Dear Editor, The myth that supermarkets coming to an area are some kind of silver bullet for regeneration, as suggested in your article (Januray 26), should be dispelled.
Whilst they may offer some sweeteners in terms of paying for “public realm benefits”, they are taking custom away from local businesses as we are not buying more food, just from different places.
This means there is a net loss of jobs when a new supermarket opens and family businesses are lost at the expense of low paid jobs, which people can only afford to survive on if given a “working family tax credit” by the government to top up their income. Hard working families are subsidising these companies to make massive profits and real local economic benefits are not going to come when profits don’t remain to be invested back into the area.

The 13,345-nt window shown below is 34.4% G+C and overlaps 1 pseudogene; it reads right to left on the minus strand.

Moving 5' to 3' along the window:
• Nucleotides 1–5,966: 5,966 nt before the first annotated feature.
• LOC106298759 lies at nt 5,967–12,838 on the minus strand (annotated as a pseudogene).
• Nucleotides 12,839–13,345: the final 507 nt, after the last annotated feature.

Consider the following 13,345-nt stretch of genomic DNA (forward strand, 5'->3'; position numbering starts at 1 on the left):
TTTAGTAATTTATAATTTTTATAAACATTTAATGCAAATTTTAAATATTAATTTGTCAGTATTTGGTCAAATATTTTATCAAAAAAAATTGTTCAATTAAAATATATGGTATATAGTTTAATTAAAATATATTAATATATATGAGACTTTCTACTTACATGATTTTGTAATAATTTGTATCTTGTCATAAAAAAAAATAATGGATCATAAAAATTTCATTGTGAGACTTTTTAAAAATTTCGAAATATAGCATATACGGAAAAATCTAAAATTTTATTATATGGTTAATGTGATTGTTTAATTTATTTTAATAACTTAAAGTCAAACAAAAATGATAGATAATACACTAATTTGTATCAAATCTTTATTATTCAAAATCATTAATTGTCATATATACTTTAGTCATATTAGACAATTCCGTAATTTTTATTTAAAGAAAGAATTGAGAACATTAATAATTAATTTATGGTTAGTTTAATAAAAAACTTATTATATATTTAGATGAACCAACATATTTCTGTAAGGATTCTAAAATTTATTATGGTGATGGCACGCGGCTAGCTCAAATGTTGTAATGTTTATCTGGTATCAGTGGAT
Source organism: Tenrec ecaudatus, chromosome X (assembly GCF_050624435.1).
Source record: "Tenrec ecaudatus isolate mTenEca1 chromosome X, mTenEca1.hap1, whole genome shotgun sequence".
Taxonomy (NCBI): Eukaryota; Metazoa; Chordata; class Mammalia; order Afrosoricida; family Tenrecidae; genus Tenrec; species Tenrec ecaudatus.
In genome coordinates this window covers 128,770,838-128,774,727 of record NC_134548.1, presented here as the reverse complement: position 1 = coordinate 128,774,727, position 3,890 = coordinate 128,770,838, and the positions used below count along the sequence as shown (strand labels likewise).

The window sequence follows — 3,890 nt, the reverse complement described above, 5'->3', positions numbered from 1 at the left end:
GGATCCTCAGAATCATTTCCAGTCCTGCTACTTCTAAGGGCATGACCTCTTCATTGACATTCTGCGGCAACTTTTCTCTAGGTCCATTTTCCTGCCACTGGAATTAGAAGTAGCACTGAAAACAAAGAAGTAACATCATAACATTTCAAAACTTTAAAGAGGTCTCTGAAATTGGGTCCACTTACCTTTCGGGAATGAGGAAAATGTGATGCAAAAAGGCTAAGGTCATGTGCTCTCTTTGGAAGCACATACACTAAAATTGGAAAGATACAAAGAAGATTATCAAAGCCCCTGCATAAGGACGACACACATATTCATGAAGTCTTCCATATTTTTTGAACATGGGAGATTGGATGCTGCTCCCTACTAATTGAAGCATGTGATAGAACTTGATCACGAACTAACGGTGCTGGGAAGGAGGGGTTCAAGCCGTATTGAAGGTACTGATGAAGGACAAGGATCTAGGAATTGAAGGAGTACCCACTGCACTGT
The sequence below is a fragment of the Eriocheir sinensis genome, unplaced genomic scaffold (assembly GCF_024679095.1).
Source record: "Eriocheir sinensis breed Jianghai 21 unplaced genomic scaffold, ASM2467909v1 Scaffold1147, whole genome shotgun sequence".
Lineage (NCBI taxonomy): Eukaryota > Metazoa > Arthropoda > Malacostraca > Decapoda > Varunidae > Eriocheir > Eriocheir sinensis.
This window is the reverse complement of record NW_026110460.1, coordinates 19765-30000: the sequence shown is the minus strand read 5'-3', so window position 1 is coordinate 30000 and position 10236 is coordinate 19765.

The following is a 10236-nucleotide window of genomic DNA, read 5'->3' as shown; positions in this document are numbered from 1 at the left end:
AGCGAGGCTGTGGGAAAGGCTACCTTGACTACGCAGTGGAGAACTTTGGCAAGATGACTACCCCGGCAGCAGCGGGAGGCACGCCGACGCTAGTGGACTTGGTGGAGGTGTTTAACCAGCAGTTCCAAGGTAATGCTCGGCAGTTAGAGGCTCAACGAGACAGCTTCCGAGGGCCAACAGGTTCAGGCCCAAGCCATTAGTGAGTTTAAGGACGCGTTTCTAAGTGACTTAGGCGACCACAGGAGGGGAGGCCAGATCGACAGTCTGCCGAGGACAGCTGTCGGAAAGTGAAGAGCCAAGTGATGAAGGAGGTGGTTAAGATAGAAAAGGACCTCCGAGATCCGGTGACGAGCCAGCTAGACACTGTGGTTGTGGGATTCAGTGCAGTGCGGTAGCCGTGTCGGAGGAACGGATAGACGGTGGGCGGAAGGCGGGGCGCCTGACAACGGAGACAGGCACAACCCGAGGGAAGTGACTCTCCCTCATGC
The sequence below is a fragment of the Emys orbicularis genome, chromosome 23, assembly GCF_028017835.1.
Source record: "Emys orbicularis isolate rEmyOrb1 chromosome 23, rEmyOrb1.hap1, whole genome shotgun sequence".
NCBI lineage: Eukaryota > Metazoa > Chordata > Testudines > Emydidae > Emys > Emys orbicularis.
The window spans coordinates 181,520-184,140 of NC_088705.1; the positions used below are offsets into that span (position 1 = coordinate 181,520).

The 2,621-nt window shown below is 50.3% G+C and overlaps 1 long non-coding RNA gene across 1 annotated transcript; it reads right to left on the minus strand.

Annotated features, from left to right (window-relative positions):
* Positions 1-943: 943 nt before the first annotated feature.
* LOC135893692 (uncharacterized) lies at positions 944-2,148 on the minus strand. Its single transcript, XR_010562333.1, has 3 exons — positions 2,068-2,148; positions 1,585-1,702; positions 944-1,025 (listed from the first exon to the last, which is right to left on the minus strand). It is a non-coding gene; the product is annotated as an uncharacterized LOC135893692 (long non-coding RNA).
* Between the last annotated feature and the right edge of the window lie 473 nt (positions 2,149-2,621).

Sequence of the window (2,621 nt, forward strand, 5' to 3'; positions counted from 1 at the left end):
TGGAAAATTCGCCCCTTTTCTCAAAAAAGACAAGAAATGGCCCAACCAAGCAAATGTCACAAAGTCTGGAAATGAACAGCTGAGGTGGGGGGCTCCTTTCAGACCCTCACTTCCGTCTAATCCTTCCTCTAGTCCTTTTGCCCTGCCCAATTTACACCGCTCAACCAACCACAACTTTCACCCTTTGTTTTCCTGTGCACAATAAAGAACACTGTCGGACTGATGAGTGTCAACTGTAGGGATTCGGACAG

Despite the Competition Commission saying there needed to be a supermarket watchdog four years ago, this has still not been introduced and supermarkets have remained free to exploit suppliers by transferring all their costs and risks onto them, undermining farmers’ abilities to pay employees a living wage or invest in more sustainable farming practices.
Rather than just giving the green light to any supermarket that shows up with a planning application, councils should be looking for innovative, entrepreneurial solutions that will provide real community benefits and a more sustainable local economy.
Joe Peacock, Birmingham Friends of the Earth